Greg Clark | Freshman Tyrese Martin fights through content for a lay-up.

This year’s Rhode Island men’s basketball team was always going to be an unknown. Losing five seniors and a majority of your scoring production will hurt any program not among the blue bloods of college basketball. However, I am personally sick and tired of hearing about what was lost after last season’s Round of 32 exit.

With two-thirds of the 2018-2019 season in the rearview mirror, there have been times where this team has looked shaky, with bad losses against Stony Brook at home and getting blown out by George Mason on the Ryan Center floor. There have also been times where talent and swagger ooze off of the roster, with wins against power five opponent West Virginia and perennial Atlantic 10 contender Virginia Commonwealth University jumping off the page. This team at its core can best be defined as “consistently inconsistent.”

With a roster that contains only two seniors, Ryan Preston and walk-on Will Leviton, neither of whom are major on-court contributors, this team was always going to struggle with maintaining an identity and remaining consistent in the face of adversity. The central themes of this season can, in my opinion, be boiled down to three words: patience, frustration, and development.

While this year’s team certainly has the talent to make a run in and win the A-10 tournament to gain an automatic bid, it does not currently own a full body of work strong enough for consideration of an at-large bid in this year’s NCAA tournament. It’s vital to remain patient, as a fan, as media or as school administration, with this years team. They’ve already proven they can hang with the top of the conference this year, and it’s not hard to imagine Rhody playing for an NCAA tournament appearance again next year. First-year Head Coach David Cox was able to pull in one of the schools best recruiting classes ever, with one four star and three three-star recruits joining the program prior to this season. There has been plenty of opportunity for these freshman to blossom this year. Jermaine Harris has started every game, Tyrese Martin has now started seven games on the year, getting the nod to start in the last six in a row. Dana Tate has played big minutes in the rotation as a frontcourt depth piece off the bench and even shooting threat Omar Silverio can provide a scoring jolt off the bench when called upon by Cox.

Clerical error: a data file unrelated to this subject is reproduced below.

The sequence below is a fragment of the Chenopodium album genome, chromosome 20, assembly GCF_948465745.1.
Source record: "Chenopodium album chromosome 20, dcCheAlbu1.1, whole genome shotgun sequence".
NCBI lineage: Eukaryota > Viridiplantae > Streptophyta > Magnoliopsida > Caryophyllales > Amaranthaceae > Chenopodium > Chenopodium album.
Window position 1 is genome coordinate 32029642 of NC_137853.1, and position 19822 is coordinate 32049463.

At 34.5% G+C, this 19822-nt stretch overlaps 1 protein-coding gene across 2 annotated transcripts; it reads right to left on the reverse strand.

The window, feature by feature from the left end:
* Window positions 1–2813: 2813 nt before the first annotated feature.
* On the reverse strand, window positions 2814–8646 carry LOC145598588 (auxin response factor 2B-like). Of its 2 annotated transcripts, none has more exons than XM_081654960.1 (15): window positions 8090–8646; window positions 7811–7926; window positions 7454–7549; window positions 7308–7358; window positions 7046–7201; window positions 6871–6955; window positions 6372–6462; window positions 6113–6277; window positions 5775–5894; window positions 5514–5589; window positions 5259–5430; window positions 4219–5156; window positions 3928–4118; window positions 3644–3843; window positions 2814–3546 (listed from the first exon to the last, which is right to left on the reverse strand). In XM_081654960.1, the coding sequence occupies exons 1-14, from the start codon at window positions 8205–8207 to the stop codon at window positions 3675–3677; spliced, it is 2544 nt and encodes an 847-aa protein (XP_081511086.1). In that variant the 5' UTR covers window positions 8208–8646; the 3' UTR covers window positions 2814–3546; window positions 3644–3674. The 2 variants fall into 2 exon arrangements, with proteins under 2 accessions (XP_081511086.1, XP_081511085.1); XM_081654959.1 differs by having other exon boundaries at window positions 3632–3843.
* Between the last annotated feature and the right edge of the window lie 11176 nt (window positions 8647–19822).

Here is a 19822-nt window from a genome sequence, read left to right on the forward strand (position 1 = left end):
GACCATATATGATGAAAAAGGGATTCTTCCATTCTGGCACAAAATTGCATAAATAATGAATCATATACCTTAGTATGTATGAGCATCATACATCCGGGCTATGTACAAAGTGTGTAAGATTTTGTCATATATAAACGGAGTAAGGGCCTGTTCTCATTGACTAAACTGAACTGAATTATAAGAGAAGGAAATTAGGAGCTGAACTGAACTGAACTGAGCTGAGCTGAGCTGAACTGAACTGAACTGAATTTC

However, it has been, and will continue to be easy to get frustrated with this team. After a dominating first half on the road against Duquesne on Jan. 30, the Rams let up 53 second half points, got out-scored by 22 points in the half and ended up losing by three. Prior to that loss the Rams were also the unfortunate beneficiaries of UMass Amherst’s first conference win as well. A scapegoat who’s been on the receiving end of a lot of the frustration thus far is sophomore guard Fatts Russell.

Coming into the season many believed Russell would morph from spark plug off the bench into one of the conferences elite scoring machines. While Russell has been woefully inefficient shooting the ball, (especially from beyond the three-point line), he has provided valuable minutes as secondary ball handler to Jeff Dowtin, and has done well defensively, playing the role of rabid mongoose for Coach Cox whenever called upon. An underrated part of Russell’s game is his ability to facilitate, which can be seen in flashy replays with no look passes to big man Cyril Langevine out of pick and rolls.

The development of this years Rams team has happened right before our very eyes. Cyril Langevine has morphed from rebounding and defensive specialist to imposing complete big man, positioned for a conference first team nod. Jeff Dowtin has gone from being primarily used as a facilitator for others into the number one scoring option of a team, and a very adept one at that, as he’s averaging just over 16 points a game and shooting just under 49 percent from the floor.

The biggest development we have seen thus far has been from Freshman Swingman Tyrese Martin. Since being added into the lineup as a full-time starter, the Rams have won four of six and Martin has provided a much-needed perimeter scoring threat. Martin has eclipsed double figures in scoring in five of those six games, and overall is averaging 13.6 points per game in that stretch. If you dive even deeper, you see that Martin’s shooting 29-49 (59.1 percent from the field overall, 10-20 (50 percent) from three, and 14-16 (87.5 percent) from the free throw line. Martin has provided a jolt of electricity into the starting lineup with his athleticism and scoring, and has blossomed into one of the most talented freshman in the A-10.

Be patient Rhode Island, the Rams are in a great position to continue to run the Atlantic 10 going forward.